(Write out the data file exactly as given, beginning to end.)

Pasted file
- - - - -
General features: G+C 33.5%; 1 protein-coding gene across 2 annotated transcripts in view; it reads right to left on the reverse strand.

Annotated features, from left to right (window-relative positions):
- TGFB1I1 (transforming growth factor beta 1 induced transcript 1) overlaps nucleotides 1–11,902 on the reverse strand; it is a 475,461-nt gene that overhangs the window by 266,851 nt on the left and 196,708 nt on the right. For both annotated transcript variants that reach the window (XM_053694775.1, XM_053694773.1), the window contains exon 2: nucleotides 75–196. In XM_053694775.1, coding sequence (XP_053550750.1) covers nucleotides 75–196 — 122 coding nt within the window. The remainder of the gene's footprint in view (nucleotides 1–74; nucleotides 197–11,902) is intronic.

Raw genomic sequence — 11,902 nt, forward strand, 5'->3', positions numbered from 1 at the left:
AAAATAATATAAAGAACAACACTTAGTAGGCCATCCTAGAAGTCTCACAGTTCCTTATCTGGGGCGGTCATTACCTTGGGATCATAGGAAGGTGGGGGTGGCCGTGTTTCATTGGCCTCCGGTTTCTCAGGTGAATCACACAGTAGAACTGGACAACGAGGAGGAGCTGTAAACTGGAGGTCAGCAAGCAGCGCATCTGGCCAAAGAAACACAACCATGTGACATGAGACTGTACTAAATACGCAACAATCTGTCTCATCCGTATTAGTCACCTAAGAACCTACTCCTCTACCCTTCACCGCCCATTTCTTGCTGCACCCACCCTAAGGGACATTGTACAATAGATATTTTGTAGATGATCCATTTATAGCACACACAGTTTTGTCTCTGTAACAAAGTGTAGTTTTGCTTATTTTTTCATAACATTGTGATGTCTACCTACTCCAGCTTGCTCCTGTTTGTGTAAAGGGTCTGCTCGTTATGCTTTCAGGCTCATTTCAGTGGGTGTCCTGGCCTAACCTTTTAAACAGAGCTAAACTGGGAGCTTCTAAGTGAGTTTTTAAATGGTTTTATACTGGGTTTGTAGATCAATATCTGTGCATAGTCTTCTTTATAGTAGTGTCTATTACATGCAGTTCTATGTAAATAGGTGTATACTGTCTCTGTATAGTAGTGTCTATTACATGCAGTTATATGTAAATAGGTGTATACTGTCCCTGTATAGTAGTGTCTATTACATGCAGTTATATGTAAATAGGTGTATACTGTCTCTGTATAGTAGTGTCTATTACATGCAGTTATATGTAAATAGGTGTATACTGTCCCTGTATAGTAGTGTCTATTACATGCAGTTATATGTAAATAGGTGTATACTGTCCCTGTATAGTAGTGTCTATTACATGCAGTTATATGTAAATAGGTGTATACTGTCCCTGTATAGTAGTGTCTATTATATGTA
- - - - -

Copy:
General features: G+C 33.5%; 1 protein-coding gene across 2 annotated transcripts in view; it reads right to left on the reverse strand.

Annotated features, from left to right (window-relative positions):
- TGFB1I1 (transforming growth factor beta 1 induced transcript 1) overlaps nucleotides 1–11,902 on the reverse strand; it is a 475,461-nt gene that overhangs the window by 266,851 nt on the left and 196,708 nt on the right. For both annotated transcript variants that reach the window (XM_053694775.1, XM_053694773.1), the window contains exon 2: nucleotides 75–196. In XM_053694775.1, coding sequence (XP_053550750.1) covers nucleotides 75–196 — 122 coding nt within the window. The remainder of the gene's footprint in view (nucleotides 1–74; nucleotides 197–11,902) is intronic.

Raw genomic sequence — 11,902 nt, forward strand, 5'->3', positions numbered from 1 at the left:
AAAATAATATAAAGAACAACACTTAGTAGGCCATCCTAGAAGTCTCACAGTTCCTTATCTGGGGCGGTCATTACCTTGGGATCATAGGAAGGTGGGGGTGGCCGTGTTTCATTGGCCTCCGGTTTCTCAGGTGAATCACACAGTAGAACTGGACAACGAGGAGGAGCTGTAAACTGGAGGTCAGCAAGCAGCGCATCTGGCCAAAGAAACACAACCATGTGACATGAGACTGTACTAAATACGCAACAATCTGTCTCATCCGTATTAGTCACCTAAGAACCTACTCCTCTACCCTTCACCGCCCATTTCTTGCTGCACCCACCCTAAGGGACATTGTACAATAGATATTTTGTAGATGATCCATTTATAGCACACACAGTTTTGTCTCTGTAACAAAGTGTAGTTTTGCTTATTTTTTCATAACATTGTGATGTCTACCTACTCCAGCTTGCTCCTGTTTGTGTAAAGGGTCTGCTCGTTATGCTTTCAGGCTCATTTCAGTGGGTGTCCTGGCCTAACCTTTTAAACAGAGCTAAACTGGGAGCTTCTAAGTGAGTTTTTAAATGGTTTTATACTGGGTTTGTAGATCAATATCTGTGCATAGTCTTCTTTATAGTAGTGTCTATTACATGCAGTTCTATGTAAATAGGTGTATACTGTCTCTGTATAGTAGTGTCTATTACATGCAGTTATATGTAAATAGGTGTATACTGTCCCTGTATAGTAGTGTCTATTACATGCAGTTATATGTAAATAGGTGTATACTGTCTCTGTATAGTAGTGTCTATTACATGCAGTTATATGTAAATAGGTGTATACTGTCCCTGTATAGTAGTGTCTATTACATGCAGTTATATGTAAATAGGTGTATACTGTCCCTGTATAGTAGTGTCTATTACATGCAGTTATATGTAAATAGGTGTATACTGTCCCTGTATAGTAGTGTCTATTATATGTA